Arthur C. Clarke

From Fancyclopedia 3
(Redirected from Arthur Clarke)
Jump to navigation Jump to search

(December 16, 1917 – March 18, 2008)

Sir Arthur Charles Clarke, CBE, was a British fan and pro. He was active in pre-war UK fandom and was known as “Ego” “after his most prominent physiognomic feature.” He used the pennames Charles Willis and E. G. O'Brien.

He attended the first convention in the UK (the 1937 Leeds Convention, which has some claim on being the first convention anywhere). Post-war, he was a member of the London Circle, whose pub meetings are remembered in the Tales from the White Hart. He attended Midwestcon in the 1950s.

He was GoH at NYCon II.

In the early 1950s, he shared an apartment in London with William F. Temple with whom he co-edited the fanzine, Novae Terrae. He wrote an autobiography, Astounding Days.

Besides sf, he was heavily involved in promoting space flight and in the post-war was chairman of the British Interplanetary Society for many years. His book, The Exploration of Space, won the 1951 International Fantasy Award for nonfiction. Also a science writer with a degree in physics, Clarke is often credited with popularizing the concept for the communications satellite, and the Clarke Orbit is named for him.

Professionally, he began publishing with the short story "Loophole" and went on to publish such classic novels as Rendezvous with Rama and Childhood's End. When approached by Stanley Kubrick to work on a film, they created the movie 2001 and Clarke also wrote the novelization and three sequels. His stories "The Star" and "The Nine-Billion Names of God" are classics in the field.

In 1986, Clarke provided a grant to fund the prize money (initially £1,000) for the Arthur C. Clarke Award for the best science fiction novel published in the United Kingdom in the previous year.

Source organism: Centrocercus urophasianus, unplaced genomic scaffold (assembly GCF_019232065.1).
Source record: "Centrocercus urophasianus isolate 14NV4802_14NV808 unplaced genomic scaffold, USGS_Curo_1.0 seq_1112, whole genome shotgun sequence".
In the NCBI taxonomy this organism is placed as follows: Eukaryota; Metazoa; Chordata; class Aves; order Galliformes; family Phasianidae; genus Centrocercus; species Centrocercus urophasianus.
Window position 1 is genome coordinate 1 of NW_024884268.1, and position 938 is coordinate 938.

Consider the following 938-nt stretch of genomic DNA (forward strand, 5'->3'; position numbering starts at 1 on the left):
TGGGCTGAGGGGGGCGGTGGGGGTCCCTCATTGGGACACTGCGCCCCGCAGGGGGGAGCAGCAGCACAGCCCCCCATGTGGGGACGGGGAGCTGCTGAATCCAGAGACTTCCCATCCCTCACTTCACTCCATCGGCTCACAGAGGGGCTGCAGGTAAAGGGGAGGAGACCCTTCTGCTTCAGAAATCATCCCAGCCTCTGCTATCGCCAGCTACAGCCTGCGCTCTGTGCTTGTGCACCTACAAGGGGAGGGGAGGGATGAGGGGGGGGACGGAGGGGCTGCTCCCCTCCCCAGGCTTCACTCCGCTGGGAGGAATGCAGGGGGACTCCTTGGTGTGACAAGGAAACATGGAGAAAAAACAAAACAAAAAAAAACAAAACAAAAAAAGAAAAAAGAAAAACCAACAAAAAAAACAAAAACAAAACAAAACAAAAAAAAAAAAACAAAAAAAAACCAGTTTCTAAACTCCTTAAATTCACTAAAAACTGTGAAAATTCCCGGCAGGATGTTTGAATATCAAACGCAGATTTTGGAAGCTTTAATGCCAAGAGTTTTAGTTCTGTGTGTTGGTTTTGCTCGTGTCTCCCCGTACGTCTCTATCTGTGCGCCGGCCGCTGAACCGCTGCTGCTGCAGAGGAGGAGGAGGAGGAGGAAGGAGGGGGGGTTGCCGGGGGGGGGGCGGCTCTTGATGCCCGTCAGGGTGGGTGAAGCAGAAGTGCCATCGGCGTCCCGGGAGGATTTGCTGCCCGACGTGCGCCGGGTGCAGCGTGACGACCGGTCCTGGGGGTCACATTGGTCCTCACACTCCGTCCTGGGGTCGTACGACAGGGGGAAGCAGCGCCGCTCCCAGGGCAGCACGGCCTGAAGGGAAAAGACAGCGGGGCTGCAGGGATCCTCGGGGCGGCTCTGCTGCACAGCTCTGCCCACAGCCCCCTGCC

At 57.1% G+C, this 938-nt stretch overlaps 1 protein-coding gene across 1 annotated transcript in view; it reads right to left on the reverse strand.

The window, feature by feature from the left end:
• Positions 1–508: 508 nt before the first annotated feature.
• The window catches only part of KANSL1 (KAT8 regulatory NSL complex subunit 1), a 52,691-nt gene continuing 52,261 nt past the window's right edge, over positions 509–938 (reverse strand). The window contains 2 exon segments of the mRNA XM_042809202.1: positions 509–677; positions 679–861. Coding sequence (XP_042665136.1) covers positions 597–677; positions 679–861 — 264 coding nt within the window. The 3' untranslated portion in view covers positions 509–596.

Clarke emigrated from England to Ceylon (now Sri Lanka) in 1956, to pursue his interest in scuba diving. He lived in Sri Lanka until his death.

Clarke's Three Laws[edit]

The first two axioms were formulated by Clarke in an essay, "Hazards of Prophecy: The Failure of Imagination", published in Profiles of the Future (1962); he added the third in a 1973 revision. Any of them may be cited simply as “Clarke's Law,” though it most often applies to Clarke's Third Law.

  1. When a distinguished but elderly scientist states that something is possible, he is almost certainly right. When he states that something is impossible, he is very probably wrong.
  2. The only way of discovering the limits of the possible is to venture a little way past them into the impossible.
  3. Any sufficiently advanced technology is indistinguishable from magic.

Tales of the White Hart[edit]

(Were you looking for the Harry Purvis apazine?)

A series of stories by Clarke in which fans, pros and scientists gathered in a pub to tell technical tall tales. The stories were collected in Tales from the White Hart. "White Hart" is a play on the White Horse where Clarke attended London Circle meetings.

See:

Awards, Honors and GoHships:


Person Website(IA) Reasonator 19172008
This is a biography page. Please extend it by adding more information about the person, such as fanzines and apazines published, awards, clubs, conventions worked on, GoHships, impact on fandom, external links, anecdotes, etc. See Standards for People and The Naming of Names.